Monday, 25 October 2010

Helmut Lachenmann Weekend South Bank

The Royal Festival  Hall well filled for Helmut Lachenmann? Maybe it was because most seats went on sale for £10 but so what? It brought in an audience, and by the end, many of them were standing in applause. Perhaps most of them were Indie fans, as my friend observed, but why not? They're more receptive to new ideas, and in many ways, Lachenmann's easier to appreciate without a classical grounding. Ironically, he may bring people into classical through a completely unorthodox route.

It helps, too, that Lachenmann has a fearsome reputation for being "difficult". He enjoys being perceived as "irritating", which adds to his attractions among a certain kind of devotee. Famously he clashed with Hens Werner Henze, who has an undeserved  chip on the shoulder about Stockhausen and Luigi Nono. But Lachenmann's music, inventive as it is, isn't nearly as shocking as it might seem.

I loved the Arditti Quartet's  String Quartets 1 and 3 (Gran Torso and Grido) on Saturday at the chamber music part of the South Bank's Lachenmann Weekend. (Link to review HERE)  Interesting to compare them with the larger orchestral works, Schreiben and Ausklang (1985) on Sunday.

Ausklang (1985) came last as it's a more conventionally impressive piece, a showstopper. Solo piano (Rolf Hind) and orchestra (the London Sinfonietta doubled in size) relate to each other, but it's more tentative probing than theme and development. Midway, Hind drops chords but the orchestra doesn't react, even after several repeats. Then he varies the notes til they're drawn in and all spin off in completely different directions.

It feels like being in a strange jungle, where you think you're lost and alone. A more complicated version of Abrahamsen's Wald, maybe. Yet sounds all round indicate that there are worlds you don't even know about. Hints of things you might connect to things you might recognize, like the long chord that Hind pulls from one end of the keyboard to another in one swoop. Flashy pianists strive for that effect, yet here it's part of the whole. It must look amazing on the score. There's also a "ghost" piano (John Constable) hidden behind the orchestra, to tantalize. My problem was that I kept listening for direction and structure, but perhaps the key to this is not to even try, but take it as it is.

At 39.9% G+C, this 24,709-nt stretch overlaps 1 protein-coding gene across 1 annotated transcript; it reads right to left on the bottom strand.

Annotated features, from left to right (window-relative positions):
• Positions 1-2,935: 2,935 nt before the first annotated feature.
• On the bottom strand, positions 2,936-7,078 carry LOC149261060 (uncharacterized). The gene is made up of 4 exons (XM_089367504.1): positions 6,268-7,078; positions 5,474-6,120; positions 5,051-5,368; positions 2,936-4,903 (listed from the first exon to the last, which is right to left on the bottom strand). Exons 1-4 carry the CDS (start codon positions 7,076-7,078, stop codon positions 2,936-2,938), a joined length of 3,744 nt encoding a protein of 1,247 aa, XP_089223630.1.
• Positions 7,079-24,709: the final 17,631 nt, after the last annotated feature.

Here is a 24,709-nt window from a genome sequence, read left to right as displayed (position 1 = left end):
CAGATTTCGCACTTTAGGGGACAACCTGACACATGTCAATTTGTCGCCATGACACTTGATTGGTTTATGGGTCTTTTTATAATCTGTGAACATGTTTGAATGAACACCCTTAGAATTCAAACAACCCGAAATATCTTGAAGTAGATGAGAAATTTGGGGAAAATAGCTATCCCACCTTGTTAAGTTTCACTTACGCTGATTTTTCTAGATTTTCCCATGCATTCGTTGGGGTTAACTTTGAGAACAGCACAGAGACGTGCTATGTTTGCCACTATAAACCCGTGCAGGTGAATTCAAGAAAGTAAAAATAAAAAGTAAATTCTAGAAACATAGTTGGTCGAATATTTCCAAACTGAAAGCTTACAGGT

Schreiben, from 2003, is sparser and more abstract, though the orchestra was even larger. Huge range of percussion producing barely audible brushing sounds, like wind perhaps, or sand. Among these sounds is a Japanese shō. (There's quite a lot on ths site about the shō and other unusual instruments). Interesting to me was the way the sounds operated horizontally, in layers, high violins shading to low basses and back: a sense of shifting depths and shadows. Perhaps more dominant were the multiple individual noises in the orchestra. Two pianos. though neither used concertante, more for multi spatial effect. Perhaps Lachenmann is reducing the orchestra to a swarm of individual sounds, constantly whirring in orbits unconnected with each other. A swarm of insects, a cloud of bees.....

On the other hand Xenakis has had much the same concept, and his Pithoprakta, (1955-6), a true masterpiece of sonic invention and energy. Read more about it here.  On a more cheerful level, Kalevi Aho's Symphony No 7 "The Insects". (1988) is much underrated. The stange unearthly brushings brought to mind Elliott Carter and György Ligeti, even Toru Takemitsu. Those indie fans at the concert have lots more to discover. New music isn't frightening.

No comments: